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Structure Number Signs

One for the FAQ file: What are the small white signs with non-sensical numbers and letters at bridges? They are CDOT structure numbers, and are the internal system CDOT uses to catalog and track structures on the state highway system. (Local governments have their own systems.) CDOT assigns a structure number to any bridge, overpass, pedestrian overpass, tunnel, retaining wall, overhead sign structure, or large box culvert on a state highway. The structure number takes the form A-11-AA. The signs identifying the structure number are usually placed off the right edge of pavement adjacent to the structure pier or abutment. Starting in the late '90s, the standard was amended so that the sign also includes the milepost of the structure.

As to determining what number a structure gets, CDOT Staff Bridge assigns them based on a two-part system. The first letter-number sequence, A-11 comes from the location of the structure in the state, based on the grid on the sides of the CDOT state map. A-1 is the northwest corner, continuing east across A-2, A-3, etc. to A-28 in the northeast corner, and then down through the rest of the grid eventually ending at P-28 in the southeast corner of the state. The final letters come from starting at A in that grid area and counting up sequentially as each structure is built. Once A is reached it goes to AB, AC, etc. and would eventually top out at ZZ. The photo on the right, F-16-KD, happens to be US 85 (Santa Fe Drive) over Little Creek in central Littleton.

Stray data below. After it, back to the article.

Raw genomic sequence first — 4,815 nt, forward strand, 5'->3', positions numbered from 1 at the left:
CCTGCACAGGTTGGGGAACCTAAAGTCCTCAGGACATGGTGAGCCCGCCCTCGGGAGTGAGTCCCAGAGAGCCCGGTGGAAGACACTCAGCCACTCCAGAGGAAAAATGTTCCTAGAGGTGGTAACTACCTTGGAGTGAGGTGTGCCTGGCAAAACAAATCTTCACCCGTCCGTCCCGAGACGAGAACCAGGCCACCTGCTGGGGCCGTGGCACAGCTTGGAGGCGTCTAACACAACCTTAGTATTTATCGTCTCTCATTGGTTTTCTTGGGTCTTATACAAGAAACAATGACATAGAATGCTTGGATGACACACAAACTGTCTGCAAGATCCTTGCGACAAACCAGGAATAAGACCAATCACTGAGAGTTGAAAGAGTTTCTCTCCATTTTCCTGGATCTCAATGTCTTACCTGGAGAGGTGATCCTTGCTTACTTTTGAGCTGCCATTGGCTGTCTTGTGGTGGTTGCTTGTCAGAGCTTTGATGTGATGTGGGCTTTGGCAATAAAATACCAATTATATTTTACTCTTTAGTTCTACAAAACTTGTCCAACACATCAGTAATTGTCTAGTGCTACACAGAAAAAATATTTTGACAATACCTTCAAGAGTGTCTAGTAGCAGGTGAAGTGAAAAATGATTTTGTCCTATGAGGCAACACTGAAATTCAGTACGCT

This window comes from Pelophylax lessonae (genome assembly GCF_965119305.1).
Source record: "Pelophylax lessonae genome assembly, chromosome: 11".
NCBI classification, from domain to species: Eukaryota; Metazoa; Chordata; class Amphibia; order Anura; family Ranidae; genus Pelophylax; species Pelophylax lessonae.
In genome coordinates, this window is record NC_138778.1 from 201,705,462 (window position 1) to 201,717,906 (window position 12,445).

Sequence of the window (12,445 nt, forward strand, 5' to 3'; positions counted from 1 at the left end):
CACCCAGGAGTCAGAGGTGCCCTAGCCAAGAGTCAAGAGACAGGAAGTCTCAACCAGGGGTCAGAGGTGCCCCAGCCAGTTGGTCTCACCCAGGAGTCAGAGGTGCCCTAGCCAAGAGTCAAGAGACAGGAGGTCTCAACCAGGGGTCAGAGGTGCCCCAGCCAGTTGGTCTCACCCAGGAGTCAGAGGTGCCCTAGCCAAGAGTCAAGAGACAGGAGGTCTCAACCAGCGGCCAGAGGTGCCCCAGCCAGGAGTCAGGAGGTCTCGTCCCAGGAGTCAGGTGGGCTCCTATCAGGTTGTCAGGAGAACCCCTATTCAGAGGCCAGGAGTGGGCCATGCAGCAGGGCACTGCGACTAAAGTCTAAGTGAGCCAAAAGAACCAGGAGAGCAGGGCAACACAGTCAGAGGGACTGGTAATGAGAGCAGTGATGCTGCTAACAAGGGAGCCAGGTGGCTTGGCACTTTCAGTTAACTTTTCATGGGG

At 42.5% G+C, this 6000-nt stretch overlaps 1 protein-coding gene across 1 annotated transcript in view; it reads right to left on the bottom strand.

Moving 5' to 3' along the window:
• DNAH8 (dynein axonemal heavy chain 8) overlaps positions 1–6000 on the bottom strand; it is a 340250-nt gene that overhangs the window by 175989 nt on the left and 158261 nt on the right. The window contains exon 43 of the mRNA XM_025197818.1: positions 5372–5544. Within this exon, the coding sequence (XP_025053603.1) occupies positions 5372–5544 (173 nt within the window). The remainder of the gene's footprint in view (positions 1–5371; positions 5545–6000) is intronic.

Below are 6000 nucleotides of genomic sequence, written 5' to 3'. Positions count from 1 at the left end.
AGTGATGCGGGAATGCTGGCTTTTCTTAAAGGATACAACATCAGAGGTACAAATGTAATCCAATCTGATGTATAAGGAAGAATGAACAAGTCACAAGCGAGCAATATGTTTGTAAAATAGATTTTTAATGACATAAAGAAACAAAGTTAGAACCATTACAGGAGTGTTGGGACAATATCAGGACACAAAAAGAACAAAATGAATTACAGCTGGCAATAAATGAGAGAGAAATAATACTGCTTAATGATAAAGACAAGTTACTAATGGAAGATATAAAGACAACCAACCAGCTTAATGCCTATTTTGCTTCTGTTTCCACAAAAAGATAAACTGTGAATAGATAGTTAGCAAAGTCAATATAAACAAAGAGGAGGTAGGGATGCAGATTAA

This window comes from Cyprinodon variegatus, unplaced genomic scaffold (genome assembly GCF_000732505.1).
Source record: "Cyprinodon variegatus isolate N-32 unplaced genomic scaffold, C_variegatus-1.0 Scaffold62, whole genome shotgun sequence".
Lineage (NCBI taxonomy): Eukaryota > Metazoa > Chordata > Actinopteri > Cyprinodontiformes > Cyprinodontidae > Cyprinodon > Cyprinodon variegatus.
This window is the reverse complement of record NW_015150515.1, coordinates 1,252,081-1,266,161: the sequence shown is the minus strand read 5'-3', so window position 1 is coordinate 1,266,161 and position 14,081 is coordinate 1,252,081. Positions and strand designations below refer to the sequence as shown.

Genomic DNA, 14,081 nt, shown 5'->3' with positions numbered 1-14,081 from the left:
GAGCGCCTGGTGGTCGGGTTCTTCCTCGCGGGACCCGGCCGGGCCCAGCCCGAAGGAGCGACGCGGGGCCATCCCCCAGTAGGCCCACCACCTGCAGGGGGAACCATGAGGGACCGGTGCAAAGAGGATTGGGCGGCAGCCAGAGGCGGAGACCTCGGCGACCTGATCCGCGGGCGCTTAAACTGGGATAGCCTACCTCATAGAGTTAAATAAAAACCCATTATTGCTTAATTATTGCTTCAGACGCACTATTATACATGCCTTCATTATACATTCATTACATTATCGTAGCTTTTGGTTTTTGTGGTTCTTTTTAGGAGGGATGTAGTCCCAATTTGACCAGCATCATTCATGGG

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The National Highway System in Colorado

The act that repealed the national 55 speed limit was actually the National Highway System Designation Act of 1995. This act scrapped the old Federal Aid Primary/Federal Aid Secondary systems, in favor of a more coherent system of major intra- and interstate highways that the states submit to the Federal Highway Administration. Rather than giving money to the states to keep up most cowpaths under the FAP/FAS system, the NHS is committed to upkeeping the most important highways. Highways in the NHS get federal financing so the states can keep them in good condition. Interstates are by default part of the NHS.

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Last updated 8 June 2014